Veress and Malik reported 6 cases of scrotal calcinosis from Sudan with similar clinical and histological features but postulated the hypothesis of a special type of dystrophic calcinosis due to minor pressure or trauma , which was supported by Malcolm  and Feinstein et al. . A foreign body (thorn) was found in one of these cases, which was considered the initiating factor for dystrophic calcification. . Feinstein et al. described a patient with calcinosis and vitiligo of the scrotum, who worked as a farmer and was continuously on a tractor; this was believed to be the source of repetitive trauma. . A history of repetitive trauma or significant trauma preceding the lesions could not be found in any of the patients in our study.
King et al. hypothesized that scrotal calcinosis is due to dystrophic calcification of the dartoic muscle. . Zamora et al. reported an asymptomatic case with massive distortion of the scrotum by calcinosis and postulated that the deposition of calcium on the abnormal mitochondria of injured or dead tissues was important in the etiology. . Malhotra et al. found large numbers of eosinophils in a case they reported and suggested that an inflammatory focus may have preceded the calcification. . Kumagai et al. supported the hypothesis that mast cells and their degranulation could play a role in soft tissue calcification. . However, eosinophils or mast cells were not detected in our study.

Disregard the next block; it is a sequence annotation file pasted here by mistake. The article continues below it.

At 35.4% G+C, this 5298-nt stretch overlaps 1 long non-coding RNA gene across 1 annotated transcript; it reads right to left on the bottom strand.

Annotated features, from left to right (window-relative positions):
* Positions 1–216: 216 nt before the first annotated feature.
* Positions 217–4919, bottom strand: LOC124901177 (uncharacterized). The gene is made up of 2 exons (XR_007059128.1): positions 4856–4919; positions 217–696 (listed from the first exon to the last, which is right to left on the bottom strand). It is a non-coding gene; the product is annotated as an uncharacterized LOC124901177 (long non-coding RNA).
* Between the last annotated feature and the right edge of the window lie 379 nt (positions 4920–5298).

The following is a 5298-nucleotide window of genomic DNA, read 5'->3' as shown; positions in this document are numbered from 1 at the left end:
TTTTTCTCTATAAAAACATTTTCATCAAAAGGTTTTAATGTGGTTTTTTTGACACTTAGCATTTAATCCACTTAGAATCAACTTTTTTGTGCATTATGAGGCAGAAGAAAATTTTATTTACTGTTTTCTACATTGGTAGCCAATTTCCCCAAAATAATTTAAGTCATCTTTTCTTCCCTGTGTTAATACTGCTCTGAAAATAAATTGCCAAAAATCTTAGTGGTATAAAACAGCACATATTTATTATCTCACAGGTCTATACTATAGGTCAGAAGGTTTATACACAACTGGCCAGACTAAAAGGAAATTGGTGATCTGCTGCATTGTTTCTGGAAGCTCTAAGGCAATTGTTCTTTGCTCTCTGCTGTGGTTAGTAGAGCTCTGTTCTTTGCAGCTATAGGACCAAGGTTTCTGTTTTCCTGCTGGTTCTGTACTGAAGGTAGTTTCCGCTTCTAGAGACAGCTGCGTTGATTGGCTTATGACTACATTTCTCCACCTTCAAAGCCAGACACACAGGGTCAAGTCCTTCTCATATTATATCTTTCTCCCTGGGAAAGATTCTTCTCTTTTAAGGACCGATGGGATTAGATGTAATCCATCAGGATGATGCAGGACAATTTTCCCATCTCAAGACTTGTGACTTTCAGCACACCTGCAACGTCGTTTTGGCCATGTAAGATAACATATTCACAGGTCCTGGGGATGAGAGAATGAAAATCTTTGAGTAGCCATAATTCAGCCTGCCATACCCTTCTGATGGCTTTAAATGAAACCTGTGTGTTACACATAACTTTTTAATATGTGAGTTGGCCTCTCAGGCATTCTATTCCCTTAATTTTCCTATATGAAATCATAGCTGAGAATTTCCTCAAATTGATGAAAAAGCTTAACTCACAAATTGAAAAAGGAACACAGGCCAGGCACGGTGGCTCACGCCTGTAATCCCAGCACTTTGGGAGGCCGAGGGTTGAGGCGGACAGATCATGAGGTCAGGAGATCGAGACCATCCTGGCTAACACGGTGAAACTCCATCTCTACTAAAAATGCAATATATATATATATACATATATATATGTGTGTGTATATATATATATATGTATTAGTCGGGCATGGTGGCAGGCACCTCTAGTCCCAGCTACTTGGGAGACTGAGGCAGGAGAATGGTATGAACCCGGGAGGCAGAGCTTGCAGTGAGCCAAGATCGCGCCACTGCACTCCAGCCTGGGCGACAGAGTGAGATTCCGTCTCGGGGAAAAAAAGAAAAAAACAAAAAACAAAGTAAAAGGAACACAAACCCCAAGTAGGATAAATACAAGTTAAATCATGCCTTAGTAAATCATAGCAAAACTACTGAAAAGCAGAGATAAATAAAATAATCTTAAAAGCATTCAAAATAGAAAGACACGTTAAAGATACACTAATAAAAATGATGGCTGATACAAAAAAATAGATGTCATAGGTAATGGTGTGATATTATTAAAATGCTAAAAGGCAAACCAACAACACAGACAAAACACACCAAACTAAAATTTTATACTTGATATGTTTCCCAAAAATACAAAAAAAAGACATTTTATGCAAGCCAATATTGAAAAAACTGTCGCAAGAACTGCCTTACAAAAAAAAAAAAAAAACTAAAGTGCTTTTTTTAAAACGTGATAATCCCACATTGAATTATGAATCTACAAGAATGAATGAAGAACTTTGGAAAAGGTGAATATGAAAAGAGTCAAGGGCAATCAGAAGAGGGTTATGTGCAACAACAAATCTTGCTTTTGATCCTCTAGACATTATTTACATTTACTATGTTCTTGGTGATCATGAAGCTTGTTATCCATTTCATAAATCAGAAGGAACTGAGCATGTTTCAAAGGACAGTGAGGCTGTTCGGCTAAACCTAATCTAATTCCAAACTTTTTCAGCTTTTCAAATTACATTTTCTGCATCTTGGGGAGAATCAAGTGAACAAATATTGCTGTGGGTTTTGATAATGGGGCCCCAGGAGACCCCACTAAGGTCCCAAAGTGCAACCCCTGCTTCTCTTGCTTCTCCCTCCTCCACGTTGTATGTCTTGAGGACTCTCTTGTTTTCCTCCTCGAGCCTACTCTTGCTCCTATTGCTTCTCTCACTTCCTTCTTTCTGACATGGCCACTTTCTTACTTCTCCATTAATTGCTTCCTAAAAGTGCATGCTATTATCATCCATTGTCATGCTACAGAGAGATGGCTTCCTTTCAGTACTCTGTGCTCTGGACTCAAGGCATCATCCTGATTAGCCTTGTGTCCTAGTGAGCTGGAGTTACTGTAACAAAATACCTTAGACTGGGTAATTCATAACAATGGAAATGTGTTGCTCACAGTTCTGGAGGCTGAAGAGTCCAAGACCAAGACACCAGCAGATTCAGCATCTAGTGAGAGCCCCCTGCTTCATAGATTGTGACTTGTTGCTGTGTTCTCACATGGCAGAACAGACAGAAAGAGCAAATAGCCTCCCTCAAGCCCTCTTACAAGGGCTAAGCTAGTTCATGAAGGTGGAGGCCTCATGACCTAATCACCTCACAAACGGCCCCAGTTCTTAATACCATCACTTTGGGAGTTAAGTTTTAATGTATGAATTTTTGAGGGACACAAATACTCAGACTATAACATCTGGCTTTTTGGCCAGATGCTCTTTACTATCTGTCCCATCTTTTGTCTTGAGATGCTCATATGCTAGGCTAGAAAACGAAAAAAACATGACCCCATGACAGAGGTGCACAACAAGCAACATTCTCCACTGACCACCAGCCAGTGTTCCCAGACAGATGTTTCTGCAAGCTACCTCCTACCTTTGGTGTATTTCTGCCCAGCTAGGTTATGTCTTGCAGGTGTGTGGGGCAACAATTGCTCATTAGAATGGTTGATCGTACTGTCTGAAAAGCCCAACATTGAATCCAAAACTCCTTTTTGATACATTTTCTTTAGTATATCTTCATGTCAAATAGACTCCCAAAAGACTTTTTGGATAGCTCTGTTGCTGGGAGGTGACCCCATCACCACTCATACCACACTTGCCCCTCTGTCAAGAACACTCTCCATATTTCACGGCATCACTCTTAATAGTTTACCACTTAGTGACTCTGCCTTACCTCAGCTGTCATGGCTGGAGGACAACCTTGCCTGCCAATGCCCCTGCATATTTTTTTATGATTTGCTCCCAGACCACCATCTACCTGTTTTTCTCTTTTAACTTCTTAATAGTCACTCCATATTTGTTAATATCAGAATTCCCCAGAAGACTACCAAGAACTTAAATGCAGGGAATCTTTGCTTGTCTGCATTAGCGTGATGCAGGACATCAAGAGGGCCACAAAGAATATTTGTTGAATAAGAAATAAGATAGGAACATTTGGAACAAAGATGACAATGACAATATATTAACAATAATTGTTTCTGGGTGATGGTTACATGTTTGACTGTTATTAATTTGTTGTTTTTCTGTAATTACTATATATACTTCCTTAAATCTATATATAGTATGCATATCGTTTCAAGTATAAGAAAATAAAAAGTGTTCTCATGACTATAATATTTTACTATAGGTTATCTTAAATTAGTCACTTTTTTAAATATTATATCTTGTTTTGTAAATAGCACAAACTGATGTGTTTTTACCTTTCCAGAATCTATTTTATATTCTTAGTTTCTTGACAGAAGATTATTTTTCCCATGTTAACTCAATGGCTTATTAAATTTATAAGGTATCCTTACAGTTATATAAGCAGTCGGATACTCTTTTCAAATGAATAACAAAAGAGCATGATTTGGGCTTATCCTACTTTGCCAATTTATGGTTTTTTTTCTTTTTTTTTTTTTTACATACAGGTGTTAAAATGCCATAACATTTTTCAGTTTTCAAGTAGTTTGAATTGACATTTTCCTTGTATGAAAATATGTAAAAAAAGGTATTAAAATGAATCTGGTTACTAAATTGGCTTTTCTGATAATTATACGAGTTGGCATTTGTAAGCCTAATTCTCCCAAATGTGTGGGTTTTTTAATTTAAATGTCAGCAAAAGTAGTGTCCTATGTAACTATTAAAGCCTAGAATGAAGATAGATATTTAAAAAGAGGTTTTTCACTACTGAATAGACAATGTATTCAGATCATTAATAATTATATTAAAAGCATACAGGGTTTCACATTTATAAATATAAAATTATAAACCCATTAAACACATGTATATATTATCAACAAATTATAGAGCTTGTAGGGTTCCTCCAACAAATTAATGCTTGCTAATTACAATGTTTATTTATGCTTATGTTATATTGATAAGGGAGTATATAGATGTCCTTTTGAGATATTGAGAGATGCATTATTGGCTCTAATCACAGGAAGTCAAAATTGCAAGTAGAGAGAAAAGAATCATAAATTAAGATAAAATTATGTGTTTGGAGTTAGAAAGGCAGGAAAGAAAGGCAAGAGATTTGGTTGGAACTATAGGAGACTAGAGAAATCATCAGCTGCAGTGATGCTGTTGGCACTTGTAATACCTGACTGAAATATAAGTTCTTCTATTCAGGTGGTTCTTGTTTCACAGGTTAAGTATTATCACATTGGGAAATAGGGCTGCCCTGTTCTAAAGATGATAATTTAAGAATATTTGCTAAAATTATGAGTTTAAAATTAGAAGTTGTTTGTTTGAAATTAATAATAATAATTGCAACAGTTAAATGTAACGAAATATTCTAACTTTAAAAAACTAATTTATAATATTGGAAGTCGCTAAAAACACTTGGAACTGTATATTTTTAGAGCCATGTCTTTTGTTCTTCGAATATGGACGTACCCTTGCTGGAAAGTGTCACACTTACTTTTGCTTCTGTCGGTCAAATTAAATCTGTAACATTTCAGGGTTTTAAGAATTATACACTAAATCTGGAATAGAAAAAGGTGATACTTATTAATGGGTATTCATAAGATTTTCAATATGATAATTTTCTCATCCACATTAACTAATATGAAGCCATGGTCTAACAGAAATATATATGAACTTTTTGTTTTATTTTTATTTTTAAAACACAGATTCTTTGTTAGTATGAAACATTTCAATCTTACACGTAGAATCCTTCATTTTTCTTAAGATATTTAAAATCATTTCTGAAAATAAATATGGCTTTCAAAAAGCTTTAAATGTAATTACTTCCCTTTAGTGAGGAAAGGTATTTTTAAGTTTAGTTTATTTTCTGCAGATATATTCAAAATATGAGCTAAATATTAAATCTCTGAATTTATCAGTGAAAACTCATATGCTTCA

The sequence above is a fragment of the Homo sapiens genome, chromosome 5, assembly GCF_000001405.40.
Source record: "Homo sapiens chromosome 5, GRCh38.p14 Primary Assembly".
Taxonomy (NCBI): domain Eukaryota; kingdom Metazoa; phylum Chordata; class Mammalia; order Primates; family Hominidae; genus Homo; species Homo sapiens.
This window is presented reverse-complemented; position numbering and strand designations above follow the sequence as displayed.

Various electron microscopic studies showed deposition of calcium in the ground substance of the extracellular space , within collagen fibrils , on collagen fibrils and within the cytoplasm of fibroblasts [19, 20]. In addition, finely granular mineral deposits but no cellular structures have been reported . Infrared spectrophotometric analysis of the intranodular content by Irisawa et al. showed that it consisted of calcium phosphate (52%) and magnesium ammonium phosphate (48%) . Elemental analysis by x-ray showed the presence of calcium and phosphorus in a ratio varying between 8:1 and 2:1 in the study by Wright et al.  and in the ratio 1.6:1 in the form of densely-packed needle shaped crystals in the study by Ito et al. .
However, the principal debate revolves around whether the calcium is deposited at the site of previous epithelial cysts or the calcified nodules are purely idiopathic.
Cases reported by Fisher and Dvoretzky , Takayama et al.,  Bourland and Clerens (3 cases) , Mehregan (4 cases) , Yahya and Rafindadi (5 cases)  and Hicheri et al.  emphasized the absence of a true cyst wall. More recently, Wright et al. performed immunochemical stains for keratin in 63 lesions from 9 patients of scrotal calcinosis and found no epithelial lining of calcified nodules, concluding that ICS is truly idiopathic .